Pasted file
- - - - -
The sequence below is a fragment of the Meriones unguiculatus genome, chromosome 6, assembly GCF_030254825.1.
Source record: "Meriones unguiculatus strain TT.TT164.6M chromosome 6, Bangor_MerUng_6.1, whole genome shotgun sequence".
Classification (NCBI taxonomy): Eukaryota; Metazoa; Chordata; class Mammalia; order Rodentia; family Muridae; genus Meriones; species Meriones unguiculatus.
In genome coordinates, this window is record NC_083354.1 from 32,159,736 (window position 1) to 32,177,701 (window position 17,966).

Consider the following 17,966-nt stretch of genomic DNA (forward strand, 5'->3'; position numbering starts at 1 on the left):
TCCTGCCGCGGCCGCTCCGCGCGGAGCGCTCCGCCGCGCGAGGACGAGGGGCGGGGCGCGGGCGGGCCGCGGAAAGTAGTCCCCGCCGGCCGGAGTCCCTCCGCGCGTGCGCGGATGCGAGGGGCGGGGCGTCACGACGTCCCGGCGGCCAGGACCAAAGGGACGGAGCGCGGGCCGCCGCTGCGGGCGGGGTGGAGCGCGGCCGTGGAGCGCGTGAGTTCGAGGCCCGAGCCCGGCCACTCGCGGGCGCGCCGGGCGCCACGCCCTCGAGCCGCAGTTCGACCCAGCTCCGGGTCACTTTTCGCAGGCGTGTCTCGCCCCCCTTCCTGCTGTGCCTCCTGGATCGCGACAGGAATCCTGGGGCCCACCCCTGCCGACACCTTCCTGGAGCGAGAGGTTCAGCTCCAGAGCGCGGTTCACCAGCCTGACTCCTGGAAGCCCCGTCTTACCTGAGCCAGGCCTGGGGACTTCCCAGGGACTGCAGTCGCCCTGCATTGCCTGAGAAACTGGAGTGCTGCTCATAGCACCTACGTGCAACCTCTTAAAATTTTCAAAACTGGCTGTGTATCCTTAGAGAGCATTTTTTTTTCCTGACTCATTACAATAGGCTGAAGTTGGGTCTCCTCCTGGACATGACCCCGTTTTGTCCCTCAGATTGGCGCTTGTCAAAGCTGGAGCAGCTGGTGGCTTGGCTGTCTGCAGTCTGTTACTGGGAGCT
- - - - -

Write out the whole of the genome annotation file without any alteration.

The sequence below is a fragment of the Meriones unguiculatus genome, chromosome 6, assembly GCF_030254825.1.
Source record: "Meriones unguiculatus strain TT.TT164.6M chromosome 6, Bangor_MerUng_6.1, whole genome shotgun sequence".
Classification (NCBI taxonomy): Eukaryota; Metazoa; Chordata; class Mammalia; order Rodentia; family Muridae; genus Meriones; species Meriones unguiculatus.
In genome coordinates, this window is record NC_083354.1 from 32,159,736 (window position 1) to 32,177,701 (window position 17,966).

Consider the following 17,966-nt stretch of genomic DNA (forward strand, 5'->3'; position numbering starts at 1 on the left):
TCCTGCCGCGGCCGCTCCGCGCGGAGCGCTCCGCCGCGCGAGGACGAGGGGCGGGGCGCGGGCGGGCCGCGGAAAGTAGTCCCCGCCGGCCGGAGTCCCTCCGCGCGTGCGCGGATGCGAGGGGCGGGGCGTCACGACGTCCCGGCGGCCAGGACCAAAGGGACGGAGCGCGGGCCGCCGCTGCGGGCGGGGTGGAGCGCGGCCGTGGAGCGCGTGAGTTCGAGGCCCGAGCCCGGCCACTCGCGGGCGCGCCGGGCGCCACGCCCTCGAGCCGCAGTTCGACCCAGCTCCGGGTCACTTTTCGCAGGCGTGTCTCGCCCCCCTTCCTGCTGTGCCTCCTGGATCGCGACAGGAATCCTGGGGCCCACCCCTGCCGACACCTTCCTGGAGCGAGAGGTTCAGCTCCAGAGCGCGGTTCACCAGCCTGACTCCTGGAAGCCCCGTCTTACCTGAGCCAGGCCTGGGGACTTCCCAGGGACTGCAGTCGCCCTGCATTGCCTGAGAAACTGGAGTGCTGCTCATAGCACCTACGTGCAACCTCTTAAAATTTTCAAAACTGGCTGTGTATCCTTAGAGAGCATTTTTTTTTCCTGACTCATTACAATAGGCTGAAGTTGGGTCTCCTCCTGGACATGACCCCGTTTTGTCCCTCAGATTGGCGCTTGTCAAAGCTGGAGCAGCTGGTGGCTTGGCTGTCTGCAGTCTGTTACTGGGAGCT